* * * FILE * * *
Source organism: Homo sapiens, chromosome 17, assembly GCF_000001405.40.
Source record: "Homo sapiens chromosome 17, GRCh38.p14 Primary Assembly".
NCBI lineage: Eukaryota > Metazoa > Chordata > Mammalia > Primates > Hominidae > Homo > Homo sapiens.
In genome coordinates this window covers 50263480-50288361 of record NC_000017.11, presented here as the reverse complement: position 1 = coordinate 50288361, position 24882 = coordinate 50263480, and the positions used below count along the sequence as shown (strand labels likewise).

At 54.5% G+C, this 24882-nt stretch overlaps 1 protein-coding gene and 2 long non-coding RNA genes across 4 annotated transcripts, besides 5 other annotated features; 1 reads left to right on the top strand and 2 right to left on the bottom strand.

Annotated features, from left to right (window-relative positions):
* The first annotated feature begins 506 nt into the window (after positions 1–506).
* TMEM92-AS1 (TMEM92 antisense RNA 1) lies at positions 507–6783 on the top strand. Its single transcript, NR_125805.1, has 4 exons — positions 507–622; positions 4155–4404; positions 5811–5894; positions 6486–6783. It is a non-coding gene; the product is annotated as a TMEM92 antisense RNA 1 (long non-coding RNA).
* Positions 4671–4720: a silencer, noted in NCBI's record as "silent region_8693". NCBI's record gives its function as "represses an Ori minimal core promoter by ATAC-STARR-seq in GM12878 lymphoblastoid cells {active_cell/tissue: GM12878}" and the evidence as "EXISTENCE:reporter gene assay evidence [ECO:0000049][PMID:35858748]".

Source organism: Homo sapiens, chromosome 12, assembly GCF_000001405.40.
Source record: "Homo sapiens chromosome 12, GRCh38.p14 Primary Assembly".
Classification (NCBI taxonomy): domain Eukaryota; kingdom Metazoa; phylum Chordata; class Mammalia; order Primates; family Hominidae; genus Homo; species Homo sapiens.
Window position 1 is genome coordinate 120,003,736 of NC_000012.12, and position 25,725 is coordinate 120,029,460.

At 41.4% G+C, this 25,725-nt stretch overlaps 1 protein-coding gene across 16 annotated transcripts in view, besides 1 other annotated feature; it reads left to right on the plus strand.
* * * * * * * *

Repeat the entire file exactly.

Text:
Source organism: Homo sapiens, chromosome 17, assembly GCF_000001405.40.
Source record: "Homo sapiens chromosome 17, GRCh38.p14 Primary Assembly".
NCBI lineage: Eukaryota > Metazoa > Chordata > Mammalia > Primates > Hominidae > Homo > Homo sapiens.
In genome coordinates this window covers 50263480-50288361 of record NC_000017.11, presented here as the reverse complement: position 1 = coordinate 50288361, position 24882 = coordinate 50263480, and the positions used below count along the sequence as shown (strand labels likewise).

At 54.5% G+C, this 24882-nt stretch overlaps 1 protein-coding gene and 2 long non-coding RNA genes across 4 annotated transcripts, besides 5 other annotated features; 1 reads left to right on the top strand and 2 right to left on the bottom strand.

Annotated features, from left to right (window-relative positions):
* The first annotated feature begins 506 nt into the window (after positions 1–506).
* TMEM92-AS1 (TMEM92 antisense RNA 1) lies at positions 507–6783 on the top strand. Its single transcript, NR_125805.1, has 4 exons — positions 507–622; positions 4155–4404; positions 5811–5894; positions 6486–6783. It is a non-coding gene; the product is annotated as a TMEM92 antisense RNA 1 (long non-coding RNA).
* Positions 4671–4720: a silencer, noted in NCBI's record as "silent region_8693". NCBI's record gives its function as "represses an Ori minimal core promoter by ATAC-STARR-seq in GM12878 lymphoblastoid cells {active_cell/tissue: GM12878}" and the evidence as "EXISTENCE:reporter gene assay evidence [ECO:0000049][PMID:35858748]".

Source organism: Homo sapiens, chromosome 12, assembly GCF_000001405.40.
Source record: "Homo sapiens chromosome 12, GRCh38.p14 Primary Assembly".
Classification (NCBI taxonomy): domain Eukaryota; kingdom Metazoa; phylum Chordata; class Mammalia; order Primates; family Hominidae; genus Homo; species Homo sapiens.
Window position 1 is genome coordinate 120,003,736 of NC_000012.12, and position 25,725 is coordinate 120,029,460.

At 41.4% G+C, this 25,725-nt stretch overlaps 1 protein-coding gene across 16 annotated transcripts in view, besides 1 other annotated feature; it reads left to right on the plus strand.